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US Urges Calm in Sea Disputes During SE Asia Summit

US Urges Calm in Sea Disputes During SE Asia Summiti
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Barry Newhouse
August 11, 2014 6:44 PM
Senior diplomats from Southeast Asian nations, China and the United States wrapped up talks in Myanmar's capital Sunday with a statement urging all sides to avoid confrontations in the South China Sea. Overlapping ownership claims in the oil- and gas-rich sea continue to be a major regional flashpoint, but efforts by the U.S. and Philippines to temporarily halt all so-called “provocative acts” such as oil drilling, failed to attract broad support. Barry Newhouse reports from Bangkok
US Urges Calm in Sea Disputes During SE Asia Summit
Barry Newhouse

Senior diplomats from Southeast Asian nations, China and the United States wrapped up talks in Myanmar's capital Sunday with a statement urging all sides to avoid confrontations in the South China Sea.

Overlapping ownership claims in the oil- and gas-rich sea continue to be a major regional flashpoint, but efforts by the U.S. and Philippines to temporarily halt all so-called “provocative acts” such as oil drilling, failed to attract broad support.

The gathering in Myanmar's capital city Naypyidaw marks another milestone for the country's political opening, as it plays host to this year's major meetings of the Association of Southeast Asian nations.

But just like recent ASEAN gatherings, the bloc's key issue: how to address maritime territorial disputes in the South China Sea remains unresolved, says Myanmar's foreign minister.

"It is not that one party is trying to influence others, the others against the one country," he said. "All ASEAN, not ASEAN versus China. This is what we call it the ASEAN...we would like to settle all these kind of disputes in a very peaceful manner."

The emphasis on diplomacy comes after months of sometimes violent territorial confrontations.

In May, China moved an oil rig to waters near the Paracel islands, which Vietnam also claims. The move sparked a violent backlash against Chinese businesses in Vietnam. Chinese land reclamation efforts near islets claimed by the Philippines also set off alarms in Manila.

U.S. Secretary of State John Kerry says he remains hopeful the matter can be resolved without hostilities.

“We all underscored the importance of negotiations on a binding code of conduct," he said. "And I stressed the importance of everybody clarifying claims under international law and proceeding under the legal process through the law, through arbitration, and also through bilateral relationships.”

Efforts to agree on a binding code of conduct have faltered for more than a decade, partly because of Chinese opposition. The lack of progress has led some countries such as the Philippines to try other legal venues to determine ownership.

ASEAN Secretary General Le Luong Minh tells VOA that because of the growing tensions, negotiators must find a peaceful breakthrough.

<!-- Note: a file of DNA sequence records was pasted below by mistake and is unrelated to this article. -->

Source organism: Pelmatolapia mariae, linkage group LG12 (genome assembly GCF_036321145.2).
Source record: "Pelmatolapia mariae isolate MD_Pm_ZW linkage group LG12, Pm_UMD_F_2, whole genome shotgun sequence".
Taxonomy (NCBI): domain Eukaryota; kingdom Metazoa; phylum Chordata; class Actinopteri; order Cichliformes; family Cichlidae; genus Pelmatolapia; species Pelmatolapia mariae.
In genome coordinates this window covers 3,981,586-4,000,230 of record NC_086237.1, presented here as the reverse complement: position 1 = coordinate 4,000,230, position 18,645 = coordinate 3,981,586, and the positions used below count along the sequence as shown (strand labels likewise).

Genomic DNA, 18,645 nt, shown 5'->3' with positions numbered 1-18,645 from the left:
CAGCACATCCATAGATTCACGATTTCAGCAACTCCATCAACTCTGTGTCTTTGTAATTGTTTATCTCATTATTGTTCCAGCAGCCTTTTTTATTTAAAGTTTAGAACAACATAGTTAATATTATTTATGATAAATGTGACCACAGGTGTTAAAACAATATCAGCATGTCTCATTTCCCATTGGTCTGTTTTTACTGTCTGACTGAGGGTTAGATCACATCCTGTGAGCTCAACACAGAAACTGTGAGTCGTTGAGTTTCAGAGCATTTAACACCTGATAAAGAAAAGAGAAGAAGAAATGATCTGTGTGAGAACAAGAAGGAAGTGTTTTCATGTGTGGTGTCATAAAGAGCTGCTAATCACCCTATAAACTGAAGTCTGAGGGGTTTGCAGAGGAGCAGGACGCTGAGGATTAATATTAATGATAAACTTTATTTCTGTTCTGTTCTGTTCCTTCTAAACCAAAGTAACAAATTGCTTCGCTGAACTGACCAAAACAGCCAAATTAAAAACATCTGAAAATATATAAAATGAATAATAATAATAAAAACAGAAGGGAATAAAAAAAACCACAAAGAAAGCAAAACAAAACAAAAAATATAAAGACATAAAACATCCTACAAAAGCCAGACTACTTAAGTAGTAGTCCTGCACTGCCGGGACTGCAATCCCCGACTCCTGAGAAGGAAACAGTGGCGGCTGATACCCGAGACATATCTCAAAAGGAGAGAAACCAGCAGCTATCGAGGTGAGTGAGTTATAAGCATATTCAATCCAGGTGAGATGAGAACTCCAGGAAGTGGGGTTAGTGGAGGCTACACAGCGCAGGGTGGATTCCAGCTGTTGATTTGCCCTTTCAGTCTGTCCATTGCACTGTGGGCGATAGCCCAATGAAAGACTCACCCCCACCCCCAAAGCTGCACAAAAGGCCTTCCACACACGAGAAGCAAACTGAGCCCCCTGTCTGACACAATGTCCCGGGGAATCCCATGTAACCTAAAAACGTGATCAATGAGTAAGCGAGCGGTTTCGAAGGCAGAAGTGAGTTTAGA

“It is urgent, it is important now that ASEAN can engage China and can intensify... these consultations, these negotiations, towards the early conclusion and adoption of a code of conduct,” he said.

Chinese state-backed media Monday played up the failure of the U.S. proposal to freeze provocative acts in disputed parts of the Sea, claiming Washington uses the issue to meddle in the region.

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Comments
     
by: delmonte from: USA
August 11, 2014 11:18 PM
Nobody paid a heel to what Kerry said as they knew that he was just lying with Obama's lies.

by: Frankie Fook-lun Leung from: Los Angeles
August 11, 2014 10:39 PM
In this kind of conferences, what is not said is more important than what is said. America might have told the ASEAN countries in closed doors, although America has returned its attention to the Pacific, there are more immediate crises which warrant America's urgent attention, such as Ukraine and the Middle East. You Asian boys don't make trouble because Uncle Sam may not have the time or resources to deal with you.

by: Brent_Bowles from: USA
August 11, 2014 9:11 PM
This Asean meeting ended with a resolution for the concerned parties to adhere to the principle of COD established in 2002 and for ASEAN as a whole to maintain peace in the region.
Kerry's proposal was totally ignored or not even discussed as ASEAN knew that US only cares for its own interests, not Philippines let alone that of ASEAN.

by: Frankie Fook-lun Leung from: Los Angeles
August 11, 2014 6:23 PM
I do not see any real fights in the area. China knows that it has to restrain itself. The ASEAN by themselves are too weak on one's own and they do not stand together to resist China. There will be a lot of incidents and posturing in the next five years. Nobody really wants a fight.

by: meanbill from: USA
August 11, 2014 5:50 PM
THE WISE MAN said it;... It will remain calm in the South China Sea, as long as they keep the US from interfering in the politics of the (ASEAN) countries, like the US did with their interference in Vietnam, Laos, Cambodia, Iraq, Afghanistan, Tunisia, Libya, Egypt, Syria, Yemen, and now Ukraine, (then), without the US interference, the (ASEAN) countries conflicts won't end in the violence, destruction, killings and wars that never seem to end, and their conflicts can be settled peacefully, without the US political interference...... REALLY
In Response

by: Tuan from: VN
August 12, 2014 10:26 AM
Crashing boats to each other is calm? Chinese sacrifice their own people to bring dollars home for the big brothers. Since when china is calm!
Be truthful to yourself.

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